The momentary switch and the 10 kΩ potentiometer model the behaviour of the velostat material. I don’t have much information on the resistivity of the velostat but I have tried it and I do know that it’s resistance does vary with pressure – I measured it with a multimeter. The resistor R1 makes up a voltage divider circuit. When the piano key is pressed the resistance of the velostat changes which is detected by the LM358 Op-Amp. The resistor R5 and the capacitor C1 make up a low pass filter. It might not be necessary but I’m trying to ensure that no external electronic noise is presented to the op-amp. I only want to measure key presses, nothing else. The first op-amp is configured as a non-inverting amplifier with a gain of two. The 100 pF capacitor limits the bandwidth of the op-amp restricting it’s operation to low frequencies, another way to limit noise being passed on to other parts of the circuit. The second op-amp stage is again a simple non-inverting op-amp stage with a gain of two. The output signal presented to the next stage will be between zero and three and a half volts. That should be more than enough range present to detect key presses with good sensitivity. The output will be connected to an analogue to digital converter which will probably be a ten bit ADC integral to the microcontroller. The op-amp is an LM358 but just about any op-amp will do for this circuit…There is nothing inherently special about that component. The circuit has been simulated connected to an oscilloscope. Here is the output:

The oscilloscope output – the pulses represent a unique keypress

The simulation appears to work perfectly which is always good…This circuit will have to be reproduced eighty-eight times so we will need to design a small and easy to build circuit.  For now I’m going to make a though-hole version because it’s easy to prototype.  Once I’m happy everything works I will probably make a sixteen input version which will be connected to the analogue switch.

The Schematic of the key press circuit

I added an LED because I think it would be nice to see when the key has been pressed without having to attach it to a measurement device like an oscilloscope. It makes it easier to test the circuit. I also added a screw terminal to input the power – nearly forgot that.

The Top Layer of the PCB
The bottom Layer with dimensions in mm

Just for fun here is the circuit rendered in 3D:

ISO render of the populated PCB

Top render of the populated PCB

If the circuit works as intended I will re-engineer this board with surface mount components to reduce the physical size of the board and have eighty-eight boards made…

Here is the parts list for the key press circuit:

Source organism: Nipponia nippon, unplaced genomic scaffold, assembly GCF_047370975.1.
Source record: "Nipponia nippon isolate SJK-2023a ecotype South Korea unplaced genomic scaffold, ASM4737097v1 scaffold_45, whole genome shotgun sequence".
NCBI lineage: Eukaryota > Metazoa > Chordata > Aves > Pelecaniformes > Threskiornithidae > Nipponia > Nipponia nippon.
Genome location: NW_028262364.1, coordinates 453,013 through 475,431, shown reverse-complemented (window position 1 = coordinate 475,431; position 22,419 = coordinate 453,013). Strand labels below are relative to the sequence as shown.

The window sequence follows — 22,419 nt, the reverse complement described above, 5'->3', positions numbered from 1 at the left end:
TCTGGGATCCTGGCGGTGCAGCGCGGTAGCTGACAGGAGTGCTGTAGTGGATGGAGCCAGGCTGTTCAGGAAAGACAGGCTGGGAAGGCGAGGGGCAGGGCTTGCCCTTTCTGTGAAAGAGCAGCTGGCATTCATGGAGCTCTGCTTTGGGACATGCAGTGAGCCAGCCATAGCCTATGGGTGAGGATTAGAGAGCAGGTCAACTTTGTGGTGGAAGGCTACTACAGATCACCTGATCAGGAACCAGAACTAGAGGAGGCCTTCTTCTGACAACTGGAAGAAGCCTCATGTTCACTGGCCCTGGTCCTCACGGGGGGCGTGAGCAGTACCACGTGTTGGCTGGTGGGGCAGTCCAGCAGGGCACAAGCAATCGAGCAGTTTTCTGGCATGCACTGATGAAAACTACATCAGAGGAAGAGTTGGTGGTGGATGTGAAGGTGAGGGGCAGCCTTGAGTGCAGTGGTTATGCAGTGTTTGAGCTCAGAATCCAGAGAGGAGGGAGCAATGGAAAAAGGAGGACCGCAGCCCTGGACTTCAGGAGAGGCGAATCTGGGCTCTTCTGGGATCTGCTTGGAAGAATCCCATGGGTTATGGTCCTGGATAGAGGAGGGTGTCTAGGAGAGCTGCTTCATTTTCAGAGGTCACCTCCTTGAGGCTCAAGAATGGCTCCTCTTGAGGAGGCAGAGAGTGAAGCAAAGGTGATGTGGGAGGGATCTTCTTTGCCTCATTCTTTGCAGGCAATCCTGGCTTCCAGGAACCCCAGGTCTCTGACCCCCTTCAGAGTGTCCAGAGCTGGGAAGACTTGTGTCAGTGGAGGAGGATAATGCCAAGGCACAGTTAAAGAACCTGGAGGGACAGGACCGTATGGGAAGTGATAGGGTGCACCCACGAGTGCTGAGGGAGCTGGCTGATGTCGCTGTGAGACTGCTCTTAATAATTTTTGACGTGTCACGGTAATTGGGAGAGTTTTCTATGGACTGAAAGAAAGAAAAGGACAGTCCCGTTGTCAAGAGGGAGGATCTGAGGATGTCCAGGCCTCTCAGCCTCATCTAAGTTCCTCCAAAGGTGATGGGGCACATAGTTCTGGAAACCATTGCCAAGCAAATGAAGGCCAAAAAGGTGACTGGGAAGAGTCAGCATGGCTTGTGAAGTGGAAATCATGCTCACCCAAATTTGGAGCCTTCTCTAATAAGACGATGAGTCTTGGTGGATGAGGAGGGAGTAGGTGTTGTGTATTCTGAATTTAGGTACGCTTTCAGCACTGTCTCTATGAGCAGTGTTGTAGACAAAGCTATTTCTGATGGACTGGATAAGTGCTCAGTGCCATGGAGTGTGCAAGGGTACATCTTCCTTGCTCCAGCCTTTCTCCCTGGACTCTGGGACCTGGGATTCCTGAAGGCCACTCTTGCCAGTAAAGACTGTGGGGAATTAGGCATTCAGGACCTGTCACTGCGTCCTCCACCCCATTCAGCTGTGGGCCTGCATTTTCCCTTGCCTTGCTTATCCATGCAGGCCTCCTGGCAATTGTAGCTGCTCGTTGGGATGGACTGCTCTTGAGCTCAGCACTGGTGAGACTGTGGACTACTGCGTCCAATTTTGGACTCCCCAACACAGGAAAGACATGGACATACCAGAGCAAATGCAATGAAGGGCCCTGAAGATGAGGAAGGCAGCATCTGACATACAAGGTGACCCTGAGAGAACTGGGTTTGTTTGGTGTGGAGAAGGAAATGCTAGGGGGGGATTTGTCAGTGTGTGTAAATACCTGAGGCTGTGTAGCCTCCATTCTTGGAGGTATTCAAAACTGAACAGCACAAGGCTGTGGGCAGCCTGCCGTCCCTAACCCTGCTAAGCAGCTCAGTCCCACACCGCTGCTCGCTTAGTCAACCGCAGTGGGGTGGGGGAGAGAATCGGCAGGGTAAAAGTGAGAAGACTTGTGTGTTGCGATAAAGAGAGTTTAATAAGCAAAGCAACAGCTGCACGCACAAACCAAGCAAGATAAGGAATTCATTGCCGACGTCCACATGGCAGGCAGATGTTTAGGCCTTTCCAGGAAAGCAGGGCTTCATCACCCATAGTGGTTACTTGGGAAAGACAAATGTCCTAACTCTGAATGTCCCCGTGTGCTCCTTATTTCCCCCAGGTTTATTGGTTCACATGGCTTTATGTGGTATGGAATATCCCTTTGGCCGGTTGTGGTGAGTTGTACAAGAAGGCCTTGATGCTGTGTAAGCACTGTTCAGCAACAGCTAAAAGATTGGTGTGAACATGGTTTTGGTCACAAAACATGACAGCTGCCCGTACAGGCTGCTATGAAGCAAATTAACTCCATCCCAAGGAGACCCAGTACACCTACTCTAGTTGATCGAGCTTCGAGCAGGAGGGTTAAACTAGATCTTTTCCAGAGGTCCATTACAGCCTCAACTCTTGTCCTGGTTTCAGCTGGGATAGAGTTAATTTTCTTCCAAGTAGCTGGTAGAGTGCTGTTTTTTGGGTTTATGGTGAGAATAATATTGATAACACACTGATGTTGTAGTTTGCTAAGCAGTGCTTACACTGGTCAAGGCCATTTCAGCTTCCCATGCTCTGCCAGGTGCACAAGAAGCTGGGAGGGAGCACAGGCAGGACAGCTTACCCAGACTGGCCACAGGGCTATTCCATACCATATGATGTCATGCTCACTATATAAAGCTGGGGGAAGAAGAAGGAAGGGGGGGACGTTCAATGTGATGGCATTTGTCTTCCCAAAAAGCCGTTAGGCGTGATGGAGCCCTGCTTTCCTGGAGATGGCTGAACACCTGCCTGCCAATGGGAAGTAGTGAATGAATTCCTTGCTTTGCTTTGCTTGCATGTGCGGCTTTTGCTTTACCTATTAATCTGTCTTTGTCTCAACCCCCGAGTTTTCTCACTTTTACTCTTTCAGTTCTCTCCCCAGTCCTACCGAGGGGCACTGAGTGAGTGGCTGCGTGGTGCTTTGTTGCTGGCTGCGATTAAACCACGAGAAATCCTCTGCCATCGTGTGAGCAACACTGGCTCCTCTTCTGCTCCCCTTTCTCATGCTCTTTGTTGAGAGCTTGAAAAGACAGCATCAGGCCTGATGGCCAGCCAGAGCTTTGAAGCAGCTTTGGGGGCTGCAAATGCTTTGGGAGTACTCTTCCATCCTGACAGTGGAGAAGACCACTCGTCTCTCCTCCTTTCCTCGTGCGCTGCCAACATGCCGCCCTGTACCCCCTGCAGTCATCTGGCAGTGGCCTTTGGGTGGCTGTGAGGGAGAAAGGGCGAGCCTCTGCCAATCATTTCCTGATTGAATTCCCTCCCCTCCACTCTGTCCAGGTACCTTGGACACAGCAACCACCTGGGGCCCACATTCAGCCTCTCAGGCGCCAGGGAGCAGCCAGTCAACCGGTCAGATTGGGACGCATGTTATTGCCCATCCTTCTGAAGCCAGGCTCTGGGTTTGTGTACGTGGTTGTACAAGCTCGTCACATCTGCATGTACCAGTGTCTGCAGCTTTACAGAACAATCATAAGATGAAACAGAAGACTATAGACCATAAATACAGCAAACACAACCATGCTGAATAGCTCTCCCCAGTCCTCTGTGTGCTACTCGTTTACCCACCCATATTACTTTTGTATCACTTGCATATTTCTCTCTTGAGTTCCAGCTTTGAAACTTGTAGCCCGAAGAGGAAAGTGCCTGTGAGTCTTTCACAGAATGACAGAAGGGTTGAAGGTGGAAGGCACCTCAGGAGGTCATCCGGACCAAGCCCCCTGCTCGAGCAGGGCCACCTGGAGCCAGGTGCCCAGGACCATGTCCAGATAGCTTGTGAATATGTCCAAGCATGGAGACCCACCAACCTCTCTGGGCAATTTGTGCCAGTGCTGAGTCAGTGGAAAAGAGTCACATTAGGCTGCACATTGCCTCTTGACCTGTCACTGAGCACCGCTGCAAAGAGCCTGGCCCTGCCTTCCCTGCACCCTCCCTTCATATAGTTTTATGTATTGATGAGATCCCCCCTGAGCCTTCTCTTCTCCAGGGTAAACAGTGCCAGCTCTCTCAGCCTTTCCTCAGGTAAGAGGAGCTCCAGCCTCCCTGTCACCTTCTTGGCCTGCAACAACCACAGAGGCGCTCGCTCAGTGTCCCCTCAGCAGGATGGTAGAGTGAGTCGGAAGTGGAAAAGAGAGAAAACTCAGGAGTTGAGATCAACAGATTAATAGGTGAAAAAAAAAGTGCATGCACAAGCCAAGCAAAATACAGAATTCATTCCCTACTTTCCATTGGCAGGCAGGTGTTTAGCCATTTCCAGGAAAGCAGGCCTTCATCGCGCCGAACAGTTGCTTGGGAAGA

Qty Value Device Parts Description Farnell Code Unit Price (£) Cost for Circuit (£)
1 N/A 5 mm LED – Red LED1 LEDs 2335725 0.051 0.051
1 100 pF Capacitor C2 25 V Ceramic Capacitor 1141765 0.0709 0.0709
6 10 kΩ Resistor R1, R2, R3, R4, R5, R6 5% 1/4 Watt Carbon Film Resistor 2329474 0.024 0.144
2 10nF Capacitor C1, C3 25 V Ceramic Capacitor 1216435 0.275 0.55
1 220 Ω Resistor R7 5% 1/4 Watt Carbon Film Resistor 2329899 0.037 0.037
1 LM358 Dual Operational Amplifier IC1 Jellybean op-amp 2295980 0.34 0.34
3 N/A 5 mm Screw terminal connector JP1_SENS, JP2, JP3_POWER Standard 2-pin 0.1 pitch 2493614 0.16 0.48
1 2N7000 N Channel MOSFET Q1_2N7002 Jellybean N-Channel MosFET 9845178 0.158 0.158
Total in £ 1.8309

Not too bad at all…It does not take into account the cost of the PCB or my time building and testing the circuit.  I intend having the PCB for the surface mount version made professionally – eighty – eight times so that will cost a little more!

That’s all for now – next post on this will probably show the board in operation and a prototype key press sensor:

555 Flyback Driver and Plasma Speaker Part III

So here is the complete Plasma speaker circuit in all it’s glory!

It actually creates a significant amount of high voltage and works very well.  I would caution anyone else attempting to replicate this circuit to please be very careful.  I haven’t given myself a shock yet but it could happen and will hurt if it does….Exercise sensible precautions please!

Here is the previous post in case people need to catch up:

555 flyback driver and plasma speaker part II

I have found that the 3D printed HV probe holders work quite well.  I also have found that setting the distance between the probes is critical to obtaining a reproducible arc and that the constant re-strike of the arc causing the audio to sound terrible.  From experimentation I have found that the audio signal from my mobile phone is more than enough to drive the 555 modulation pin when it isn’t capacitively coupled.  When capacitive coupling is added the audio is barely heard.  The capacitor on the audio input reduces the hissing considerably.  Here is a video showing the current audio output of the plasma speaker…it sounds pretty terrible but it does work:

I have decided to do two things….improve the HV probes and provide a simple class A audio amplifier to the pin 5 input of the 555.  This should improve the sound and get rid of the horrible hissing!

So to that end I have designed a very simple single transistor class A amplifier using a BC548 transistor.  Here is the schematic:

In designing the circuit I referred to this website…which is rather useful for this kind of thing:

I knew how to design a Class A amplifier well enough but I had forgotten how to select the components values correctly…in particular I wanted to increase the low frequency response and limit the bandwidth of the amplifier to reduce the high frequency response.